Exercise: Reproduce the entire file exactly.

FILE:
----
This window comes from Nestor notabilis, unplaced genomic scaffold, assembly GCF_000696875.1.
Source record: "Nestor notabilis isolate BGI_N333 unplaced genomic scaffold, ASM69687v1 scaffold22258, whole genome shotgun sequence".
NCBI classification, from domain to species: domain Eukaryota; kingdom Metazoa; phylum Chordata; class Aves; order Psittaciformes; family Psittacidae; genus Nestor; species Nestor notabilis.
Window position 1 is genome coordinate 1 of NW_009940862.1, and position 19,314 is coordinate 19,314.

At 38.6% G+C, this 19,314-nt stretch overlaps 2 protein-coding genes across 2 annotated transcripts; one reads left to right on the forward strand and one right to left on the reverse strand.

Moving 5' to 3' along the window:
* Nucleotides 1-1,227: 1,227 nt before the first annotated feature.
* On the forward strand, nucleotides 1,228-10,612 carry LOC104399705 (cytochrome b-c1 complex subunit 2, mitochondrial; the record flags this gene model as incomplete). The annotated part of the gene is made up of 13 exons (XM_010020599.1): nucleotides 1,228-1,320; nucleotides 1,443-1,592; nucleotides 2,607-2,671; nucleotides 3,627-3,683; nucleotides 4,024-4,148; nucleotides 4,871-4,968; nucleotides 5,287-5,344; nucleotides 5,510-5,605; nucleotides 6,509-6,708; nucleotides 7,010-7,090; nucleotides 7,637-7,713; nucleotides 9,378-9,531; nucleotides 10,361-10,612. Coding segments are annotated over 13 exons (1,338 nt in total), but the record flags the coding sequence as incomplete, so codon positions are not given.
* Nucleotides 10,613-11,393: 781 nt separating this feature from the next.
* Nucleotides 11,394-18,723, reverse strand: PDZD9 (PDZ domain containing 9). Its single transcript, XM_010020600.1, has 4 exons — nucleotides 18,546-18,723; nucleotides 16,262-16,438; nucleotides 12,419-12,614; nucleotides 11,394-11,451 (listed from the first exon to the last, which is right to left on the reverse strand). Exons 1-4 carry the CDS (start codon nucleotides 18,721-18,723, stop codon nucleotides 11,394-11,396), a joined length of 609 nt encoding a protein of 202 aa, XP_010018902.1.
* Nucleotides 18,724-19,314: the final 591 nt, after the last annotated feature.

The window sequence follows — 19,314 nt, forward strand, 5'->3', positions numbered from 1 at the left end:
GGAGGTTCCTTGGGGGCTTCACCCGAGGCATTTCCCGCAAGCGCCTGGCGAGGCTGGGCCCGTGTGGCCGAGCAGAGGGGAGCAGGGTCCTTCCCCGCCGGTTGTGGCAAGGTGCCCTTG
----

This window comes from Nestor notabilis, unplaced genomic scaffold, assembly GCF_000696875.1.
Source record: "Nestor notabilis isolate BGI_N333 unplaced genomic scaffold, ASM69687v1 scaffold22258, whole genome shotgun sequence".
NCBI classification, from domain to species: domain Eukaryota; kingdom Metazoa; phylum Chordata; class Aves; order Psittaciformes; family Psittacidae; genus Nestor; species Nestor notabilis.
Window position 1 is genome coordinate 1 of NW_009940862.1, and position 19,314 is coordinate 19,314.

At 38.6% G+C, this 19,314-nt stretch overlaps 2 protein-coding genes across 2 annotated transcripts; one reads left to right on the forward strand and one right to left on the reverse strand.

Moving 5' to 3' along the window:
* Nucleotides 1-1,227: 1,227 nt before the first annotated feature.
* On the forward strand, nucleotides 1,228-10,612 carry LOC104399705 (cytochrome b-c1 complex subunit 2, mitochondrial; the record flags this gene model as incomplete). The annotated part of the gene is made up of 13 exons (XM_010020599.1): nucleotides 1,228-1,320; nucleotides 1,443-1,592; nucleotides 2,607-2,671; nucleotides 3,627-3,683; nucleotides 4,024-4,148; nucleotides 4,871-4,968; nucleotides 5,287-5,344; nucleotides 5,510-5,605; nucleotides 6,509-6,708; nucleotides 7,010-7,090; nucleotides 7,637-7,713; nucleotides 9,378-9,531; nucleotides 10,361-10,612. Coding segments are annotated over 13 exons (1,338 nt in total), but the record flags the coding sequence as incomplete, so codon positions are not given.
* Nucleotides 10,613-11,393: 781 nt separating this feature from the next.
* Nucleotides 11,394-18,723, reverse strand: PDZD9 (PDZ domain containing 9). Its single transcript, XM_010020600.1, has 4 exons — nucleotides 18,546-18,723; nucleotides 16,262-16,438; nucleotides 12,419-12,614; nucleotides 11,394-11,451 (listed from the first exon to the last, which is right to left on the reverse strand). Exons 1-4 carry the CDS (start codon nucleotides 18,721-18,723, stop codon nucleotides 11,394-11,396), a joined length of 609 nt encoding a protein of 202 aa, XP_010018902.1.
* Nucleotides 18,724-19,314: the final 591 nt, after the last annotated feature.

The window sequence follows — 19,314 nt, forward strand, 5'->3', positions numbered from 1 at the left end:
GGAGGTTCCTTGGGGGCTTCACCCGAGGCATTTCCCGCAAGCGCCTGGCGAGGCTGGGCCCGTGTGGCCGAGCAGAGGGGAGCAGGGTCCTTCCCCGCCGGTTGTGGCAAGGTGCCCTTG